The long-term consequences of war: the experience of World War II

Aging Ment Health. 2001 May;5(2):183-90. doi: 10.1080/13607860120038393.


Seven hundred and thirty-one World War II and Korean War veterans completed a questionnaire about their experiences and their current psychological reactions to the war. Nineteen percent scored above the cut-off points for both the General Health Questionnaire and the (war-related) Impact of Event Scale, demonstrating that, even over 50 years after the event, many veterans still experience problems relating to their war experiences. Psychological distress was in part directly related to particular experiences, but intrusion and avoidance both played an important role as mediating variables. Other factors, such as prisoner of war (POW) status, type of service, rank, and illness were also considered. The findings indicate that the effects of a traumatic experience such as war can persist into later life.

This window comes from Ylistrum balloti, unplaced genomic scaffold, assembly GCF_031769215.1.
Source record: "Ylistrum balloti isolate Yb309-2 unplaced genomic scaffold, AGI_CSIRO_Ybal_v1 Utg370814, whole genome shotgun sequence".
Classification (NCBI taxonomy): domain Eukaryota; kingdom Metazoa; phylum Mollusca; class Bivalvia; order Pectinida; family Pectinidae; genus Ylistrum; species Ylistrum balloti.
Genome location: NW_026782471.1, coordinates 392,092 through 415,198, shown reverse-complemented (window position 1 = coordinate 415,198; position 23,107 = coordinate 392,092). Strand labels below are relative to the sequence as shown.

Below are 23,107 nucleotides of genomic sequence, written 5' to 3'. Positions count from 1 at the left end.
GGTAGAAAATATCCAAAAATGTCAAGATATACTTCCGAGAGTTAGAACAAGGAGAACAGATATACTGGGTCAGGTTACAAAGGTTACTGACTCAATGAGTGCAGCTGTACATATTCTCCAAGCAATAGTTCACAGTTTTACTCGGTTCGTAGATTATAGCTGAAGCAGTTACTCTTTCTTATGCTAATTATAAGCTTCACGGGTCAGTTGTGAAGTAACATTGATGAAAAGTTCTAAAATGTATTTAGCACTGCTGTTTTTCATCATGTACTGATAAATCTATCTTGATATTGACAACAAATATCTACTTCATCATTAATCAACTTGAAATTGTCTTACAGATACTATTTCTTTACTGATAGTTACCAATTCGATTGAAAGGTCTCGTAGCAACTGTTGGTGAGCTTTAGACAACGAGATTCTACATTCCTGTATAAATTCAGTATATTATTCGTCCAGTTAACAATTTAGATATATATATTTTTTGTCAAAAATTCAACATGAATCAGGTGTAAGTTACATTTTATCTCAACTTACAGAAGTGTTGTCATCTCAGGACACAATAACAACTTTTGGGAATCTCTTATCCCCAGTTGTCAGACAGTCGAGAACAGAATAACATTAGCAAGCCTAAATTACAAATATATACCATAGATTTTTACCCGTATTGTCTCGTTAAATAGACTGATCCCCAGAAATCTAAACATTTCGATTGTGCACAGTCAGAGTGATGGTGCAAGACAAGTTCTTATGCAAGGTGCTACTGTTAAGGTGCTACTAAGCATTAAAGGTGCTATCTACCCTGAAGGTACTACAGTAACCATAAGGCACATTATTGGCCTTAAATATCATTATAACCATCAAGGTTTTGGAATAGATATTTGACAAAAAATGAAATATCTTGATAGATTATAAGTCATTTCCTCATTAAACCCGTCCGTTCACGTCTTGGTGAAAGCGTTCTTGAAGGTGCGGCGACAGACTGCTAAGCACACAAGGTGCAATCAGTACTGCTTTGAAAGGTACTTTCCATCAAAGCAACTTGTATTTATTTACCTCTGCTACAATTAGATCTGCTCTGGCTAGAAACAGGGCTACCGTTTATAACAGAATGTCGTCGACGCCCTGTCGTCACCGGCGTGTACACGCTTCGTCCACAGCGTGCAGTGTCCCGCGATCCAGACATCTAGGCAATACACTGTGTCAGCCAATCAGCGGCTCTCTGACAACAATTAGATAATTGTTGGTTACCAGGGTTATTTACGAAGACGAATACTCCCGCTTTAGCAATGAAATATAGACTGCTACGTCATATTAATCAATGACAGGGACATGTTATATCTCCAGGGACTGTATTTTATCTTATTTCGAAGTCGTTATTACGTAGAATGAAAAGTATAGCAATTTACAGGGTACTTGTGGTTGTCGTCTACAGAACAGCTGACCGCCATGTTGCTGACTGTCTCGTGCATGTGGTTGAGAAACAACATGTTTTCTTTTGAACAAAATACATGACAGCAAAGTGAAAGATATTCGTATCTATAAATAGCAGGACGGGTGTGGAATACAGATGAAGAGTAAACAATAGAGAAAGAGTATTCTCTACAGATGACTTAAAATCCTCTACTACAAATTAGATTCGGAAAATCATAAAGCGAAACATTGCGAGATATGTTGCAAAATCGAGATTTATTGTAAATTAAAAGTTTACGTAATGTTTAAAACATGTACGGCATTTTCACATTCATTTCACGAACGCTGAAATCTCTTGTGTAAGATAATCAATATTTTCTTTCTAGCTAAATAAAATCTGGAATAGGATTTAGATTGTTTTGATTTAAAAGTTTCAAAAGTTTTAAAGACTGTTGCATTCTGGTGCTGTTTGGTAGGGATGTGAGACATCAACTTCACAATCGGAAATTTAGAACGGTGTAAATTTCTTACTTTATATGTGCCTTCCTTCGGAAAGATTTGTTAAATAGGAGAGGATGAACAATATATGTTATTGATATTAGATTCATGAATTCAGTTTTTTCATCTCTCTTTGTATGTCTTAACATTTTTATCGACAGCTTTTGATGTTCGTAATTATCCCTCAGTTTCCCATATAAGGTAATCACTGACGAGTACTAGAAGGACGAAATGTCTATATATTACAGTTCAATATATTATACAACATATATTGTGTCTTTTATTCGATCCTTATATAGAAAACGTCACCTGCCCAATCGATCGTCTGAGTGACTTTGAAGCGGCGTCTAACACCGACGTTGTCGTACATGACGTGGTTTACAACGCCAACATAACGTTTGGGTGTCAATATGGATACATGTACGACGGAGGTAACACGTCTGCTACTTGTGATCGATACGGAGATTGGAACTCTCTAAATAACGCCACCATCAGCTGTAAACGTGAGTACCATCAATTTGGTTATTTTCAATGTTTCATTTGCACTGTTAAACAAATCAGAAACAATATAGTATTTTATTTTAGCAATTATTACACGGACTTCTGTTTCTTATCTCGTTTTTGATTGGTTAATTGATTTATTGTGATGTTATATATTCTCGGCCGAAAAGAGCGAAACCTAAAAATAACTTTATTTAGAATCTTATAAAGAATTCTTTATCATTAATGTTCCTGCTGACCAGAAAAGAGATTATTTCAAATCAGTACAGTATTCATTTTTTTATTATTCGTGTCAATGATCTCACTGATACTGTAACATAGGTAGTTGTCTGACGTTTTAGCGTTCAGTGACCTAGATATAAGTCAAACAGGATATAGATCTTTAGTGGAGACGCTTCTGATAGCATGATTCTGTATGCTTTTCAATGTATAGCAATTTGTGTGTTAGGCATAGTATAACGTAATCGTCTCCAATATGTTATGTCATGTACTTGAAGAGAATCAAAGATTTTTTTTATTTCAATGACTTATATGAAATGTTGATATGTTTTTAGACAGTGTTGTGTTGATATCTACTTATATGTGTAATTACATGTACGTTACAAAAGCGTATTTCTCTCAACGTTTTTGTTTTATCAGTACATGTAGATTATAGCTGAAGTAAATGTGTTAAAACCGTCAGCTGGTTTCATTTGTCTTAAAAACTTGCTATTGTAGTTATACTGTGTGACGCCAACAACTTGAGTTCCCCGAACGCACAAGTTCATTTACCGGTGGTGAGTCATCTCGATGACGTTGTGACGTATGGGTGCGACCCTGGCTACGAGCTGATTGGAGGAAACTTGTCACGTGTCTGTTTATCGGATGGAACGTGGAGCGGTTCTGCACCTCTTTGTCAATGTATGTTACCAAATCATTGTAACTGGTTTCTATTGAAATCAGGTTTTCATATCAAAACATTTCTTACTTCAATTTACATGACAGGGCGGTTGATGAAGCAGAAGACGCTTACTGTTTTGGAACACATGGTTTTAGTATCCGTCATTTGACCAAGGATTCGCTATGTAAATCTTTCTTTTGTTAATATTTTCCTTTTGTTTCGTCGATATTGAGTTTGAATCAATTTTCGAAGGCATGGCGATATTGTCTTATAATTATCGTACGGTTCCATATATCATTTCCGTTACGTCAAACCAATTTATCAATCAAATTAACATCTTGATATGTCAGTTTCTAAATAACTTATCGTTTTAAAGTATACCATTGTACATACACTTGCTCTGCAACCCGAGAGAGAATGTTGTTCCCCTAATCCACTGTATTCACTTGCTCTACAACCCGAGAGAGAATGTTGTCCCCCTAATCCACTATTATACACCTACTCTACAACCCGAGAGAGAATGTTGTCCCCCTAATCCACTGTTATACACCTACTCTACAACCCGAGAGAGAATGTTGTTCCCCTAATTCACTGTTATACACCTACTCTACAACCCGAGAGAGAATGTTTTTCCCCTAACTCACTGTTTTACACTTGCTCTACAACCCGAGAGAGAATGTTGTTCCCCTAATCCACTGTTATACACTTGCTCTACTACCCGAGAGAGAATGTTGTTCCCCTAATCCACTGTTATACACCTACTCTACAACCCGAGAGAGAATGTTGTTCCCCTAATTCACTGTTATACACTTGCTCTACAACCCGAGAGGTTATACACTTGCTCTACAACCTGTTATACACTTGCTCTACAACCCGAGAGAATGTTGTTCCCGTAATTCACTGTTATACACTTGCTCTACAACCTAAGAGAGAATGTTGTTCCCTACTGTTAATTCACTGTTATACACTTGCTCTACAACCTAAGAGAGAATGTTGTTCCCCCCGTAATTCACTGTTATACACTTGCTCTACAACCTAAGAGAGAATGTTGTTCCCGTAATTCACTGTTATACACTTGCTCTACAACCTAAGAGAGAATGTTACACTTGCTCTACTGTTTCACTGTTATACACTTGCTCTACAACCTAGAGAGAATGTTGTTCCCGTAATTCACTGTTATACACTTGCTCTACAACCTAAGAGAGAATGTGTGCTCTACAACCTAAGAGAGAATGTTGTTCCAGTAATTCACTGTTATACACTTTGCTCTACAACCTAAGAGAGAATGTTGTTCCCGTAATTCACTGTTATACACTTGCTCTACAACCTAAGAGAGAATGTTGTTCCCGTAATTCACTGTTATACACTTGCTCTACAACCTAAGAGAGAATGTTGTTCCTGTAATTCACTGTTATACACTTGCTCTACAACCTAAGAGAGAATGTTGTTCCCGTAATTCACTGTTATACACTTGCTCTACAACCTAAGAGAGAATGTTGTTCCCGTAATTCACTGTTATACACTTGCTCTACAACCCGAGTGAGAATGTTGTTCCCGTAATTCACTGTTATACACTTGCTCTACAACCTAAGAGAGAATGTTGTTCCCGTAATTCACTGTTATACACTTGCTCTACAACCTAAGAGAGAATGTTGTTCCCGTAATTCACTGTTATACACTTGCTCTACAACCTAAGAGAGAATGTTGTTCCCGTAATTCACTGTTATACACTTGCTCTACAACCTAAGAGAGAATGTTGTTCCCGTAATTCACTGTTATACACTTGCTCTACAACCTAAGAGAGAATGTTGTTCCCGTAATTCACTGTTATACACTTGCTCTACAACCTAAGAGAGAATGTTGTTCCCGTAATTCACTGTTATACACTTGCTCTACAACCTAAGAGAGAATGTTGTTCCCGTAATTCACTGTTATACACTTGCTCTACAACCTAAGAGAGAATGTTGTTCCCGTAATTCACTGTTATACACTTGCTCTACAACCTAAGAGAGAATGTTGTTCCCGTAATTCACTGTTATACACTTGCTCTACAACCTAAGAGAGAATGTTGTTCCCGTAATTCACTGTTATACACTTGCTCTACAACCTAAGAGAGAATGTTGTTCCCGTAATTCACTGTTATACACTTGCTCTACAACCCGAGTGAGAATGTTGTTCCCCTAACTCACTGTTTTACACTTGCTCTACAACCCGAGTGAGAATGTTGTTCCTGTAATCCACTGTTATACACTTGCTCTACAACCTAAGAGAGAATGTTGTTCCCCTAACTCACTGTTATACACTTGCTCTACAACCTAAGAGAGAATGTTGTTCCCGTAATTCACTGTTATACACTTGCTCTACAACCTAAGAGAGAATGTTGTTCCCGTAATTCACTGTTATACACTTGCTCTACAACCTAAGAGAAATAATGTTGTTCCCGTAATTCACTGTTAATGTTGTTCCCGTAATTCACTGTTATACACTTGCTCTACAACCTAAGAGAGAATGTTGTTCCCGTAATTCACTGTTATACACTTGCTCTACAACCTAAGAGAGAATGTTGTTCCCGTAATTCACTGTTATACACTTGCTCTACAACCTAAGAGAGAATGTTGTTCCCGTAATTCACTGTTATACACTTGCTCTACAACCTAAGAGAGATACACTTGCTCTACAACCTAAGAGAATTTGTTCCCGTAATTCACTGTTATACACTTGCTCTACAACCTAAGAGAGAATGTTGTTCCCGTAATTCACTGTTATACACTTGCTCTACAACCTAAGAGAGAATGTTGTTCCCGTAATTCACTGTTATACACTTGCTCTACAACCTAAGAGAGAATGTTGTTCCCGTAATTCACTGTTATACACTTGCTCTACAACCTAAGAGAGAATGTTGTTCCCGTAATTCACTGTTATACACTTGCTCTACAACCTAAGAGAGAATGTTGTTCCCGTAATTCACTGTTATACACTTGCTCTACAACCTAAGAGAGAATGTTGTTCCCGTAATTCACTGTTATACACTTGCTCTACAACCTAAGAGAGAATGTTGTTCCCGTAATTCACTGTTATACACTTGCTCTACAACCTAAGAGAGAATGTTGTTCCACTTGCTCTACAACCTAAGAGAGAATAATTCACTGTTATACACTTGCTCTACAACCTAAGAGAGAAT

MeSH terms

  • Adaptation, Psychological
  • Aged
  • Aged, 80 and over
  • Combat Disorders / diagnosis
  • Combat Disorders / psychology*
  • Defense Mechanisms
  • England
  • Female
  • Humans
  • Male
  • Middle Aged
  • Personality Inventory
  • Prisoners / psychology*
  • Social Support
  • Veterans / psychology*
  • Warfare*